The reception area and lounge were large, clean and filled with sofas and armchairs in numbers far greater than you could ever imagine might be required unless the entire airport shut down in and emergency and everyone had to spend the night in the lobby of the HIE. There's a small bar and even a pool table but nothing to tempt us - we just wanted to get to our room.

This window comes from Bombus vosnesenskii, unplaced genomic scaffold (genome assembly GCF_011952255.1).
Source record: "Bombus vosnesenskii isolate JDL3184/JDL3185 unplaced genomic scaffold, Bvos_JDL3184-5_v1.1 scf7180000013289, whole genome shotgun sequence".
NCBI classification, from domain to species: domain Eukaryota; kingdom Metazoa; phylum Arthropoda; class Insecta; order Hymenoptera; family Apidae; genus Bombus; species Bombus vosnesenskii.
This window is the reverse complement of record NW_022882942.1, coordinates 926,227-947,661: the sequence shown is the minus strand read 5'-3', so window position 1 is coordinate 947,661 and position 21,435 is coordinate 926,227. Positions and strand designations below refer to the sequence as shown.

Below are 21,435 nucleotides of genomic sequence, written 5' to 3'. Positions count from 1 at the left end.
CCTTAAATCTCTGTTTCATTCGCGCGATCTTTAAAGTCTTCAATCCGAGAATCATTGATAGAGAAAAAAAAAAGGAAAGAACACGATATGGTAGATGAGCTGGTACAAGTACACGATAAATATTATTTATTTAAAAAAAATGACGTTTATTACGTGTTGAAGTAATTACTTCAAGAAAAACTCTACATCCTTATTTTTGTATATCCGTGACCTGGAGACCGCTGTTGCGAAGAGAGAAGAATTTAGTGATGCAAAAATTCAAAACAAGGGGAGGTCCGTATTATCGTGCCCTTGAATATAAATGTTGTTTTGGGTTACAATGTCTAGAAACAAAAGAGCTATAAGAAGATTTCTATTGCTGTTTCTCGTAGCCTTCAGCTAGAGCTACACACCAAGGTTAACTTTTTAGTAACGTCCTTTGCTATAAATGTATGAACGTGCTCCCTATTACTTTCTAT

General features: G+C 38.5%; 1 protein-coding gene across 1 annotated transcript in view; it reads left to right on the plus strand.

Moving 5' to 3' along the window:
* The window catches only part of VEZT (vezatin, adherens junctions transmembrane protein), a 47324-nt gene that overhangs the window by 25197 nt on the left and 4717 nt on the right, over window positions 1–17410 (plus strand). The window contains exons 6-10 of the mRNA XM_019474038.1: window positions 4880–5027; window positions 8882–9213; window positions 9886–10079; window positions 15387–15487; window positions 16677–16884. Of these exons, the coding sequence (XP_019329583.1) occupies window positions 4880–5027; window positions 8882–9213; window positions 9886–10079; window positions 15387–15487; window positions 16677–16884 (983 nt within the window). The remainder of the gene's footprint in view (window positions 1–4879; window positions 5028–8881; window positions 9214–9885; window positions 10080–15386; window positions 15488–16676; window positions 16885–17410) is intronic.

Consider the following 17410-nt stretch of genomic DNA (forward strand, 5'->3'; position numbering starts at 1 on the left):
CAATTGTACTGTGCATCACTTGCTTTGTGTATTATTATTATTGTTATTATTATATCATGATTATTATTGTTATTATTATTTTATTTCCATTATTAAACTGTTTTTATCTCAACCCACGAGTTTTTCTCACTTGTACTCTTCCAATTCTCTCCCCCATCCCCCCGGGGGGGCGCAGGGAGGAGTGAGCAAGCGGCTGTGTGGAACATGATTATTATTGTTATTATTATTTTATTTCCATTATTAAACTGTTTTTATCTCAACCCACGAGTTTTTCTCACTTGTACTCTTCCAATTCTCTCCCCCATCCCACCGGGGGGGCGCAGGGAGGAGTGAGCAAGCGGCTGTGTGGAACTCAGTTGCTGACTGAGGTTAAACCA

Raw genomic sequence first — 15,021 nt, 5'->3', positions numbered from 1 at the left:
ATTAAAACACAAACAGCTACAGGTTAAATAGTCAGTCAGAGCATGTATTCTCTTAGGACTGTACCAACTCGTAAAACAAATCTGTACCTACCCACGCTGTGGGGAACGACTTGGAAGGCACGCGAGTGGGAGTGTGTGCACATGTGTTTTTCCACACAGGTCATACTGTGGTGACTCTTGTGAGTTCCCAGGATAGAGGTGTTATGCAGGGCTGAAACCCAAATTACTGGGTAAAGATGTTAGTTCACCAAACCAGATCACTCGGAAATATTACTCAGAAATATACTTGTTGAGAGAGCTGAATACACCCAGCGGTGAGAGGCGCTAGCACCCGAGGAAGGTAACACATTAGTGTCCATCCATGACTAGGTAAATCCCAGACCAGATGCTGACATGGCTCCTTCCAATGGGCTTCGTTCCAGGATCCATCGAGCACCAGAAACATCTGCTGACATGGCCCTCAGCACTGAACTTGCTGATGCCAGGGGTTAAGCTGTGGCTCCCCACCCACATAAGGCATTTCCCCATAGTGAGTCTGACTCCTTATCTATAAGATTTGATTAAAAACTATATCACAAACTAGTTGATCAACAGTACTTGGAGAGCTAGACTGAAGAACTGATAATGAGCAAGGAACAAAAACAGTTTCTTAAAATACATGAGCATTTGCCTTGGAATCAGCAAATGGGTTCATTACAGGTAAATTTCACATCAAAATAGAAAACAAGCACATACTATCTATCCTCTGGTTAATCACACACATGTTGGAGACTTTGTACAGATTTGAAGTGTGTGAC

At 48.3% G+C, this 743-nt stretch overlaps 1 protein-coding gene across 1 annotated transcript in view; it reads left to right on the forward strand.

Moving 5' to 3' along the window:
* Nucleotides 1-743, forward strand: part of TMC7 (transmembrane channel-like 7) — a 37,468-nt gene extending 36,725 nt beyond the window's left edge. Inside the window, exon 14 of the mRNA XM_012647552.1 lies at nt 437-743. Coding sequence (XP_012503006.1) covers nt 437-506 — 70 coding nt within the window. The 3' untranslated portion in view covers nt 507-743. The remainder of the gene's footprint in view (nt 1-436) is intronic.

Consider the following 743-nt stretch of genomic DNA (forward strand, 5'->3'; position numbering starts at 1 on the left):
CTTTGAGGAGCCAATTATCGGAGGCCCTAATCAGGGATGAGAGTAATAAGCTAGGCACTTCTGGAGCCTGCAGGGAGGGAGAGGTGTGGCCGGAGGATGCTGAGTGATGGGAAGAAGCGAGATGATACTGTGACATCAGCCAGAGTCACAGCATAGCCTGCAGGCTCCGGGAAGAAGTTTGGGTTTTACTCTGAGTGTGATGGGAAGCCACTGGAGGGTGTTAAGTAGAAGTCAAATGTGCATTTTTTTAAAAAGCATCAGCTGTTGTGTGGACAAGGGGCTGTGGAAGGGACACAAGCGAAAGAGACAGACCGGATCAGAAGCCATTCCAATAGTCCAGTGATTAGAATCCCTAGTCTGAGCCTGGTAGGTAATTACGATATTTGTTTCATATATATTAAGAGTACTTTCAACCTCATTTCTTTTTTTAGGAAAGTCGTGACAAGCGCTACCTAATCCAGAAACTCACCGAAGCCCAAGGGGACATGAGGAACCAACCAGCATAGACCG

The room was pretty much what I expected from Holiday Inn Express. It was clean and functional rather than particularly stylish. The carpet was striped in shades of blue and cream whilst the rest of the room was decorated in shades of red and ginger - not exactly the combination I'd have expected given the carpet. There was a large squishy sofa-bed that looked as if it would probably eat you alive if you dared to sit on it and the main double bed was alarmingly untethered in such a way that the moment we sat on it to watch TV, it shot away from the wall and had to be hauled back into place. Texturally it was a bit like a cross between a waterbed and a bouncy castle. The two pillows were marked up with one allegedly soft and the other hard though there was no discernible difference between the two. Spare pillows were in the storage/hanging unit but I was too tired to worry about the precise hardness of my pillow. In addition to the bed and sofa-bed, the furnishings consisted of a small desk and chair with an old-fashioned television on top offering even fewer channels than we have at home. However, we lived in Suffolk for 6 years and are used to the lousy television signals of East Anglia. There was a bag stand (always important, I think), a hanging rail crossed with a sort of open-fronted storage contraption which included the tea and coffee tray and a hair dryer. The bathroom was small with a strange arrangement by which the bathroom door folded back to become the door of the toilet cubicle which was sort of separated from the rest of the bathroom. There was a shower but no bath which I always find a bit disappointing since there's nothing to make you want a bath more than not having the option.